S.J.: And the cooperation with other lesbian and gay film festivals plays an important part. We are associated with a number of other independent festivals throughout Germany. As most of them take place in fall as well, we can order movies together which are sent from one city to the next. That way we save money and this allows us to show many movies we wouldn't be able to screen otherwise. Of course we must co-ordinate our schedule with the other festivals. Therefore, we have an annual central 'sighting weekend' in Hamburg in May.

C.S.: Some movies we just don't like or they don't fit in our programme, others just are too expensive - we are a non-profit festival after all, and just can't pay many fees some distribution or production companies are charging.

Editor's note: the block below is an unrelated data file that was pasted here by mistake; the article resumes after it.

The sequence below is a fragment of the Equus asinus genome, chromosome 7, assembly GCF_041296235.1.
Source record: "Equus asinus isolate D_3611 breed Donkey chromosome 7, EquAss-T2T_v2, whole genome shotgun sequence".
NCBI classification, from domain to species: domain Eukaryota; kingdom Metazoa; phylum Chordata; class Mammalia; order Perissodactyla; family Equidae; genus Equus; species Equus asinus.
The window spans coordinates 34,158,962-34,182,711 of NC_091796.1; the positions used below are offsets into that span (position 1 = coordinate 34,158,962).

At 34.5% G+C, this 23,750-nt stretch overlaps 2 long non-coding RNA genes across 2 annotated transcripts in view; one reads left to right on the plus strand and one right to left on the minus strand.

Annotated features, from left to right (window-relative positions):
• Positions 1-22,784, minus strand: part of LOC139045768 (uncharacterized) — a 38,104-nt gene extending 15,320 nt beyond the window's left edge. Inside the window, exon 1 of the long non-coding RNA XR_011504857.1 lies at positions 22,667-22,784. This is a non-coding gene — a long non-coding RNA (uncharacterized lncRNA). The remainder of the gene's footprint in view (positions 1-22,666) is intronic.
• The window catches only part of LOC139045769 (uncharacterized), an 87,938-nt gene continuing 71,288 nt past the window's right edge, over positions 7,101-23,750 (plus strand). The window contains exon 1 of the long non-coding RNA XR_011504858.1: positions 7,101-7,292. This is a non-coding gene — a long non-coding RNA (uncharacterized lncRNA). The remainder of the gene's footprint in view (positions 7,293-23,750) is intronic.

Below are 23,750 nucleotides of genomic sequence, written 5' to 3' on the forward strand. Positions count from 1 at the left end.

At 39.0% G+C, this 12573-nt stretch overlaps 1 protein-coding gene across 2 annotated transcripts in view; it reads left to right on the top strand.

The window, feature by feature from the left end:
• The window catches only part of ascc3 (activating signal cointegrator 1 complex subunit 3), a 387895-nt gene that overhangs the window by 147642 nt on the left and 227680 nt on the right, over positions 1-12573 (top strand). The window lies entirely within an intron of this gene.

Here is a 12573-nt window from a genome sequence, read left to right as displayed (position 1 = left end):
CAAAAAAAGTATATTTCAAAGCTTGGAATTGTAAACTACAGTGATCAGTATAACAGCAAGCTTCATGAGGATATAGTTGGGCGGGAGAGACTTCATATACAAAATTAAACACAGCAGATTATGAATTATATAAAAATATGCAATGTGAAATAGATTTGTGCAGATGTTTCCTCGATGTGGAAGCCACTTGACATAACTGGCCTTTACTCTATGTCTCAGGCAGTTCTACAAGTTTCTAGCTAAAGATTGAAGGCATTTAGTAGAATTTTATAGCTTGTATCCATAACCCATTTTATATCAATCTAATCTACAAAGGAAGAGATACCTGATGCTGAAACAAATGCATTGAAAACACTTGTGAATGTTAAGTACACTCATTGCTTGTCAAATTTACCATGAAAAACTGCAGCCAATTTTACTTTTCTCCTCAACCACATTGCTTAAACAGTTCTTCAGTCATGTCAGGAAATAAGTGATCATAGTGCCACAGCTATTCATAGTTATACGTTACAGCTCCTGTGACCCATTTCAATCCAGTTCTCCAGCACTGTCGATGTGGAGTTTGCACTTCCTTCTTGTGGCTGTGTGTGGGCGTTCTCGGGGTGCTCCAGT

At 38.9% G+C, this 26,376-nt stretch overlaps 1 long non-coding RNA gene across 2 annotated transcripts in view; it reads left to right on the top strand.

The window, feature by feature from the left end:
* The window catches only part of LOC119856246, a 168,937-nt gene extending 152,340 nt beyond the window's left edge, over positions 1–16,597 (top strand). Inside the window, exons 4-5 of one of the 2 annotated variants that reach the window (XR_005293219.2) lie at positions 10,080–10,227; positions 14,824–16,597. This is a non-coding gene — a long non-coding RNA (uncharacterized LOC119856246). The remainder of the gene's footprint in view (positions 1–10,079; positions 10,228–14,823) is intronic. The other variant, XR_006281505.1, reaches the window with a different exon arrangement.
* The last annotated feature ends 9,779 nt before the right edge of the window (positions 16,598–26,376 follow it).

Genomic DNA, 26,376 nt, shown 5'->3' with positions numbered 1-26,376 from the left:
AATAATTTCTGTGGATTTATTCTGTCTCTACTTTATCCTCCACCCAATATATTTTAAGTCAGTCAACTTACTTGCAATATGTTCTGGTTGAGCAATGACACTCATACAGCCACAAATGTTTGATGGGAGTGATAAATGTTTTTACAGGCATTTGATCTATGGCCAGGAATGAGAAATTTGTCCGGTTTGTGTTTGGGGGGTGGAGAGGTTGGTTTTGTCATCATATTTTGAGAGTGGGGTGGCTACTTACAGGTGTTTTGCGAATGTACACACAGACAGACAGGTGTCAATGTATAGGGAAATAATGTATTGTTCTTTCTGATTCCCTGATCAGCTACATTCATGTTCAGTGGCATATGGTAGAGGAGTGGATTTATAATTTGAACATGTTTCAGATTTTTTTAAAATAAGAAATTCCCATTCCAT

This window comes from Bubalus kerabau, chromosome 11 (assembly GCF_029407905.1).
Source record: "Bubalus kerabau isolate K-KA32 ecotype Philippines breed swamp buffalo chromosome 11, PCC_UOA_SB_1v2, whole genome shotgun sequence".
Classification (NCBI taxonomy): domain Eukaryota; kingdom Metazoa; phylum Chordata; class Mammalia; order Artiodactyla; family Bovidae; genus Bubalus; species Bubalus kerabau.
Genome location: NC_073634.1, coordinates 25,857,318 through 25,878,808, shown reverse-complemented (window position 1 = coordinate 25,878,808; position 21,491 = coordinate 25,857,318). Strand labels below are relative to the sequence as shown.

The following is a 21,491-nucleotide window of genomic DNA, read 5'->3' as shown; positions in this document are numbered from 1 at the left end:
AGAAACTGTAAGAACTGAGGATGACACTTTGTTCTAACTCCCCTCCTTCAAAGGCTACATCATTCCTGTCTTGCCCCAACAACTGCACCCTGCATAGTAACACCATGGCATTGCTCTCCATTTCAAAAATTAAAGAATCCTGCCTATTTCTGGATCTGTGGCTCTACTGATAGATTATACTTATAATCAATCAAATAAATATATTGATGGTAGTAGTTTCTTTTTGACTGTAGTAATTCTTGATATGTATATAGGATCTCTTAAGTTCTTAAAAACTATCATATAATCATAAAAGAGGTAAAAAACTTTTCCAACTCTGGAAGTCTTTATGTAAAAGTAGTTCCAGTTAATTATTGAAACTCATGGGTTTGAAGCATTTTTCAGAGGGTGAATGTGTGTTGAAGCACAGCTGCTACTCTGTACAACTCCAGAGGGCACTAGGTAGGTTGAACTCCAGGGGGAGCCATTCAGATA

S.J.: And this becomes more and more a problem every year because the fees are rising, but we can't just rise the price for a movie ticket every year. And the number of viewers is stable, with a slight decrease every year – which can be said for the movies in general since DVD's and multimedia home cinema are so common and widespread.                                                                                    

What can you do to counteract this development to ensure that small local or regional festivals like yours can survive?

C.S.: First of all we must expand the cooperation with other festivals and other movie-themed groups, organizations which might support us. Maybe we must think about fundraising, too. Maybe it's just a matter of knowing what we can afford and what we can't, in terms of movies or events which are a nice idea, but don't pay off in the end because the audience ignores them mostly, like a special on queer animes which we had last year. We don't want to quit those ideas completely because they are always fun and a variety, we just must find a compromise here and there between our ideas and the necessities.